Web Security


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Unit 5 Of ACN

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Web Security

  1. 1. WEB Security
  2. 2. Outline <ul><li>Web Security Considerations </li></ul><ul><li>Secure Socket Layer (SSL) and Transport Layer Security (TLS) </li></ul><ul><li>Secure Electronic Transaction (SET) </li></ul><ul><li>Recommended Reading and WEB Sites </li></ul>
  3. 3. Web Security Considerations <ul><li>WWW is Client server application over Internet and TCP/IP intranets </li></ul><ul><li>Web is vulnerable to attacks on web servers over the Internet </li></ul><ul><li>The WEB is visible outlet for corporates </li></ul><ul><li>Web servers are easy to configure and manage. </li></ul><ul><li>Complex software hide many security flaws. </li></ul><ul><li>Subverted servers will provide access to intranet systems </li></ul><ul><li>Users are not aware of the risks. </li></ul>
  4. 4. Security facilities in the TCP/IP protocol stack
  5. 5. SSL and TLS <ul><li>SSL was originated by Netscape </li></ul><ul><li>TLS working group was formed within IETF </li></ul><ul><li>First version of TLS can be viewed as an SSLv3.1 </li></ul>
  6. 6. SSL <ul><li>Make use of TCP </li></ul><ul><li>Provide reliable end to end secure communication </li></ul><ul><li>Two layers of protocols </li></ul><ul><ul><li>Higher layer </li></ul></ul><ul><ul><ul><li>Handshake </li></ul></ul></ul><ul><ul><ul><li>change cipher spec </li></ul></ul></ul><ul><ul><ul><li>Alert </li></ul></ul></ul><ul><ul><li>Lower layer </li></ul></ul><ul><ul><ul><li>Record </li></ul></ul></ul>
  7. 7. SSL Architecture
  8. 8. SSL connection <ul><li>A logical client/server link </li></ul><ul><li>A peer-to-peer connection with two network nodes. </li></ul><ul><li>Transient. </li></ul><ul><li>Every connection associated with one session. </li></ul>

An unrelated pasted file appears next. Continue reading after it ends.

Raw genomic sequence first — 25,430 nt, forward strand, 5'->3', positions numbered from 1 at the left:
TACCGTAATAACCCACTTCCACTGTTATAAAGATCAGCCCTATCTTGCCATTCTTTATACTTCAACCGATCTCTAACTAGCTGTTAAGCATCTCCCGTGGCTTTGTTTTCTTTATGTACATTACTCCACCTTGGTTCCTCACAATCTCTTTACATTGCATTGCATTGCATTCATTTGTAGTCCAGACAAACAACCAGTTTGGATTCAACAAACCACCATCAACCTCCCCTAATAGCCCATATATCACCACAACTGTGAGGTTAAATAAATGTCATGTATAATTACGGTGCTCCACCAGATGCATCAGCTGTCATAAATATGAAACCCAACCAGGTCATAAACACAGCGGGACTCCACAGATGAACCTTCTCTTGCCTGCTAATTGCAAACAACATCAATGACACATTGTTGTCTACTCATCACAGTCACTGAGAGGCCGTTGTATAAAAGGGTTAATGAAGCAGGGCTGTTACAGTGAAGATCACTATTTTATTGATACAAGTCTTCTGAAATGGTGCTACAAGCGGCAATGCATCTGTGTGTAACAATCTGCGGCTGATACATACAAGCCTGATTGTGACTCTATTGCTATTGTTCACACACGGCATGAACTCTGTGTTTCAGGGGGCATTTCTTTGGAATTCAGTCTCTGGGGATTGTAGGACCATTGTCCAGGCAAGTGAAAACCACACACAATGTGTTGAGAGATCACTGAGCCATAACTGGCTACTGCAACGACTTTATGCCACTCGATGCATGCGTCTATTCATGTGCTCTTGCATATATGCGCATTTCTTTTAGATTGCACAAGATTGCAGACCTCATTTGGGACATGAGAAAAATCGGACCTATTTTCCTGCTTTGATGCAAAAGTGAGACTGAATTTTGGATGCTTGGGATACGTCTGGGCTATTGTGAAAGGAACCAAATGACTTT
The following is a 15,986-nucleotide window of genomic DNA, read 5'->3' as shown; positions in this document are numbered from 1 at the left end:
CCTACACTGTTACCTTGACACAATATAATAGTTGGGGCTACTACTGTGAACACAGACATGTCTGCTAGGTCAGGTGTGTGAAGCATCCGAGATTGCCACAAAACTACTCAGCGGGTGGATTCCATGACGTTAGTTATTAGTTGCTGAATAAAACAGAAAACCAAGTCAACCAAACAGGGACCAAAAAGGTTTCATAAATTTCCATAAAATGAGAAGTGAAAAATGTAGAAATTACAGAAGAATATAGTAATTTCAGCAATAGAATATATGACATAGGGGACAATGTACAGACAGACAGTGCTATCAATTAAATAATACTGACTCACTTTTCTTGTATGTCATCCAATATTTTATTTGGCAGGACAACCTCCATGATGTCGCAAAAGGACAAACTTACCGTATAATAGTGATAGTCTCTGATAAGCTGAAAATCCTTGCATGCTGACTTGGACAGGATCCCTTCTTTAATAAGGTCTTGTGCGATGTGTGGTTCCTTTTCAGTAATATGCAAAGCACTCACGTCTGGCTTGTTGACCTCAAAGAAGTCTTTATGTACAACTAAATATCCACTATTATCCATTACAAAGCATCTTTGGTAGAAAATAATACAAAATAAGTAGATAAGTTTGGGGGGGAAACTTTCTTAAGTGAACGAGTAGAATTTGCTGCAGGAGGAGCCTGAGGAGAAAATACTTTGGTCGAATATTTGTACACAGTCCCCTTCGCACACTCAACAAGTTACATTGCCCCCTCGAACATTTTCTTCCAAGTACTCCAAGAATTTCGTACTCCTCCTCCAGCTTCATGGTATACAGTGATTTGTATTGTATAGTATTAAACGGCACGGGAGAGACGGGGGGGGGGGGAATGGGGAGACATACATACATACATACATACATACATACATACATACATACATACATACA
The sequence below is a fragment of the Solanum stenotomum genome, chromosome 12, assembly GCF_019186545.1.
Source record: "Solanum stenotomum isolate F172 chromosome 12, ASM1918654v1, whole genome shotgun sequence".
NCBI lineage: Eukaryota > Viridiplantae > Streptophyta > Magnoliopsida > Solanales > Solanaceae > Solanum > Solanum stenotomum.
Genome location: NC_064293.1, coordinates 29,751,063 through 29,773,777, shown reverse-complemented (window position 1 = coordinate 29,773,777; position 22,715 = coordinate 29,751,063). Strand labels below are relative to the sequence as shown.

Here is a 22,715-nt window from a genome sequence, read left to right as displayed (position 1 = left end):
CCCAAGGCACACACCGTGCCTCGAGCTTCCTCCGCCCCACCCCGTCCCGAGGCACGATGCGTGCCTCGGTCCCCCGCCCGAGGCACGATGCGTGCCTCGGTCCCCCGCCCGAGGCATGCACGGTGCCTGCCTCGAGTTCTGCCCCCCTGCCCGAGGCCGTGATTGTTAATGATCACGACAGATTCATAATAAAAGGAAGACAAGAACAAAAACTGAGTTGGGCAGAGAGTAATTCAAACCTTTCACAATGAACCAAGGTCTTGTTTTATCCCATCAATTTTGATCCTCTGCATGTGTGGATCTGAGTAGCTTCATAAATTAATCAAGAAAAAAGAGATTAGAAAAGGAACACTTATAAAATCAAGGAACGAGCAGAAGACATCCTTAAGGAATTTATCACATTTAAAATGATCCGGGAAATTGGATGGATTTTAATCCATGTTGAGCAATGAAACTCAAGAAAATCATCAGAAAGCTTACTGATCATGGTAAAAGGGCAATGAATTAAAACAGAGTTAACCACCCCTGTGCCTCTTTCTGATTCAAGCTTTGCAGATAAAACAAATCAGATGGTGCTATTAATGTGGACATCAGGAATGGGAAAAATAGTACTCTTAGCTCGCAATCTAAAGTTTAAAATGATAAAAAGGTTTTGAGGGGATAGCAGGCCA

9. 9. SSL session <ul><li>An association between a client and a server </li></ul><ul><li>Defines a set of parameters such as  algorithms used, session number etc. </li></ul><ul><li>An SSL session is created by the Handshake Protocol </li></ul><ul><ul><li>that allows parameters to be shared among the connections made between the server and the client </li></ul></ul><ul><ul><li>Sessions are used to avoid negotiation of new parameters for each connection. </li></ul></ul><ul><li>A single session is shared among multiple SSL connections between the client and the server. </li></ul><ul><li>In theory, it may also be possible that multiple sessions are shared by a single connection, but this feature is not used in practice. </li></ul>
  10. 10. SSL session <ul><li>The concepts of a SSL session and connection involve several parameters that are used for SSL-enabled communication between the client and the server. During the negotiations of the handshake protocol, the encryption methods are established and a series of parameters of the Session State are subsequently used within the session. </li></ul>
  11. 11. SSL session state <ul><li>A session state is defined by the following parameters: </li></ul><ul><ul><li>session identifier: this is an identifier generated by the server to identify a session with a chosen client, </li></ul></ul><ul><ul><li>Peer certificate: X.509 certificate of the peer, </li></ul></ul><ul><ul><li>compression method: a method used to compress data prior to encryption,  </li></ul></ul><ul><ul><li>CipherSpec: specifies the bulk data encryption algorithm (for example DES) and the hash algorithm (for example MD5) used during the session, </li></ul></ul><ul><ul><li>Master secret: 48-byte data being a secret shared between the client and server </li></ul></ul><ul><ul><li>“ is resumable”: this is a flag indicating whether the session can be used to initiate new connections. </li></ul></ul>
  12. 12. SSL connection state <ul><li>The SSL connection state is defined by the following parameters: </li></ul><ul><ul><li>Server and client random: random data generated by both the client and server for each connection, </li></ul></ul><ul><ul><li>Server write MAC secret: the secret key used for data written by the server,  </li></ul></ul><ul><ul><li>Client write MAC secret: the secret used for data written by the client, </li></ul></ul><ul><ul><li>Server write key: the bulk cipher key for data encrypted by the server and decrypted by the client, </li></ul></ul><ul><ul><li>Client write key: the bulk cipher key for data encrypted by the client and decrypted by the server, </li></ul></ul><ul><ul><li>Initialisation vectors: for CBC mode of block cipher </li></ul></ul><ul><ul><li>Sequence number: sequence numbers maintained separately by the server for messages transmitted and received during the data session. </li></ul></ul>
  13. 13. Record protocol <ul><li>Services provided </li></ul><ul><ul><li>Confidentiality </li></ul></ul><ul><ul><ul><li>Encryption of payloads using shared secret key obtained from handshake protocol </li></ul></ul></ul><ul><ul><li>Message Integrity </li></ul></ul><ul><ul><ul><li>MAC using shared secret key obtained from handshake protocol </li></ul></ul></ul>
  14. 14. SSL Record Protocol Operation
  15. 15. SSL Record Format